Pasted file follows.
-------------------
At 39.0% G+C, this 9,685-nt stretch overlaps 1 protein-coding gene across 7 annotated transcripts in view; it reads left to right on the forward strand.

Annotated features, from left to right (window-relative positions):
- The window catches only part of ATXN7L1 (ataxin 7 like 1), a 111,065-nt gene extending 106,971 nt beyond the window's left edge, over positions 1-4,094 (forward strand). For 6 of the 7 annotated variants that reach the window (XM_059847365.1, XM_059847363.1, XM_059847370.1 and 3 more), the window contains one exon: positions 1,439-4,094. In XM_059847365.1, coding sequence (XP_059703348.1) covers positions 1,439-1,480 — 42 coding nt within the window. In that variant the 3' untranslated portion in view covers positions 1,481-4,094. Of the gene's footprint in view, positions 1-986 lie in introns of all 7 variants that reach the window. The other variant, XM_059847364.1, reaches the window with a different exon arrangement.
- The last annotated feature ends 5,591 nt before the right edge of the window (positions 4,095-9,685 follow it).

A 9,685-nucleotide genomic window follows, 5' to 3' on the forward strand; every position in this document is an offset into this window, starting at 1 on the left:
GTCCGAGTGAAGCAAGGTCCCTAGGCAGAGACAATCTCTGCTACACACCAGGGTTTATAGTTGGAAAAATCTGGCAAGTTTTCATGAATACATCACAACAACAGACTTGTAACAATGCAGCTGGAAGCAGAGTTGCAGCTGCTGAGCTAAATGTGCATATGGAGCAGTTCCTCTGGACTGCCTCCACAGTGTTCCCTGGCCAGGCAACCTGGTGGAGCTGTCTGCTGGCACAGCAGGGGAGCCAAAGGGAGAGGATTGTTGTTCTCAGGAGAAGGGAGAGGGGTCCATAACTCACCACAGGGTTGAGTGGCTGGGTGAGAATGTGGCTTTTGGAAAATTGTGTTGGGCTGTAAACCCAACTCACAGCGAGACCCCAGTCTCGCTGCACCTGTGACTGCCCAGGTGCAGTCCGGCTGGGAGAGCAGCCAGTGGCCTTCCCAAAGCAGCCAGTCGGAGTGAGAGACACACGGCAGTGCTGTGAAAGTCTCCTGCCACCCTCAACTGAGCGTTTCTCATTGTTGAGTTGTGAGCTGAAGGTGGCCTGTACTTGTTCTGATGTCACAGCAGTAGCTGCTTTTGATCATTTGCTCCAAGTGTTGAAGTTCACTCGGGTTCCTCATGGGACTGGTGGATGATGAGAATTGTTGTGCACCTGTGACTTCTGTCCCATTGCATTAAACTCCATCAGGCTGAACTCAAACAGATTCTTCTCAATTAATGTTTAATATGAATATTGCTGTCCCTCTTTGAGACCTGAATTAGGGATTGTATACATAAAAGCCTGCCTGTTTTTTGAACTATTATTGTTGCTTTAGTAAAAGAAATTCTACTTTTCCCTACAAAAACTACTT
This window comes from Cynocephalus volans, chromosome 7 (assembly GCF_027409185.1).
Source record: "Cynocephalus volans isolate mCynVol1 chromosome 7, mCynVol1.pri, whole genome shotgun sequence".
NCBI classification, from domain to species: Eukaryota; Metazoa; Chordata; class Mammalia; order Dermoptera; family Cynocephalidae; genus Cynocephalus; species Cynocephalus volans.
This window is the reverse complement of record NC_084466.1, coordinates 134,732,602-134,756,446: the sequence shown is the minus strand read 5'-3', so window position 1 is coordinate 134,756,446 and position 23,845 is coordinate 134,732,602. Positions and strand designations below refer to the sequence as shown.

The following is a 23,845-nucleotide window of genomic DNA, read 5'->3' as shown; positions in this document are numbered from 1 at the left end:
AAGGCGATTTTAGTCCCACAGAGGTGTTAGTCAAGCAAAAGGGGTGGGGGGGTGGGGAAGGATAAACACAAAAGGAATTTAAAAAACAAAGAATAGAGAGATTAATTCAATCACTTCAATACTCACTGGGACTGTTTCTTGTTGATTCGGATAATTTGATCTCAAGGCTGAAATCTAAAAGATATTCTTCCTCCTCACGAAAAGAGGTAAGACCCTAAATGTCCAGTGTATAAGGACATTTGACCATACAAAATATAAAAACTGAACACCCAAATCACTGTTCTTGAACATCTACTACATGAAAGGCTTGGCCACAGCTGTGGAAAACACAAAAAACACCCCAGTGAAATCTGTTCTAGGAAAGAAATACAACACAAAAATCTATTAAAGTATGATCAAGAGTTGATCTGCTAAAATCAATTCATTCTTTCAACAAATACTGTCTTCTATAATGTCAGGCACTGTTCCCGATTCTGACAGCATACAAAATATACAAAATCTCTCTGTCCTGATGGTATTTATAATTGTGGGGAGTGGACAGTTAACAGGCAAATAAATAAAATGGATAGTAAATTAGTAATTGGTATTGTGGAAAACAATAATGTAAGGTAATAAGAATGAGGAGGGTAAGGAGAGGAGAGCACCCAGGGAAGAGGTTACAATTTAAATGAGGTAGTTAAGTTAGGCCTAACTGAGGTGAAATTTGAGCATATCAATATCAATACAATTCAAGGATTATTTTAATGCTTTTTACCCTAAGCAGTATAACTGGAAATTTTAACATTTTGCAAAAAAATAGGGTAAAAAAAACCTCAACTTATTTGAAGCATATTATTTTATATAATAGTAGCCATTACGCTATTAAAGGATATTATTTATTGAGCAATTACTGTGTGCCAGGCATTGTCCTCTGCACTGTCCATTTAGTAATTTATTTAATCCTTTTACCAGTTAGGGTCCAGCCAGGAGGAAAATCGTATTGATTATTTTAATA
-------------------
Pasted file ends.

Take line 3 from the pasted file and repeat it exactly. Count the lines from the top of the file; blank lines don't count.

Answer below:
- The window catches only part of ATXN7L1 (ataxin 7 like 1), a 111,065-nt gene extending 106,971 nt beyond the window's left edge, over positions 1-4,094 (forward strand). For 6 of the 7 annotated variants that reach the window (XM_059847365.1, XM_059847363.1, XM_059847370.1 and 3 more), the window contains one exon: positions 1,439-4,094. In XM_059847365.1, coding sequence (XP_059703348.1) covers positions 1,439-1,480 — 42 coding nt within the window. In that variant the 3' untranslated portion in view covers positions 1,481-4,094. Of the gene's footprint in view, positions 1-986 lie in introns of all 7 variants that reach the window. The other variant, XM_059847364.1, reaches the window with a different exon arrangement.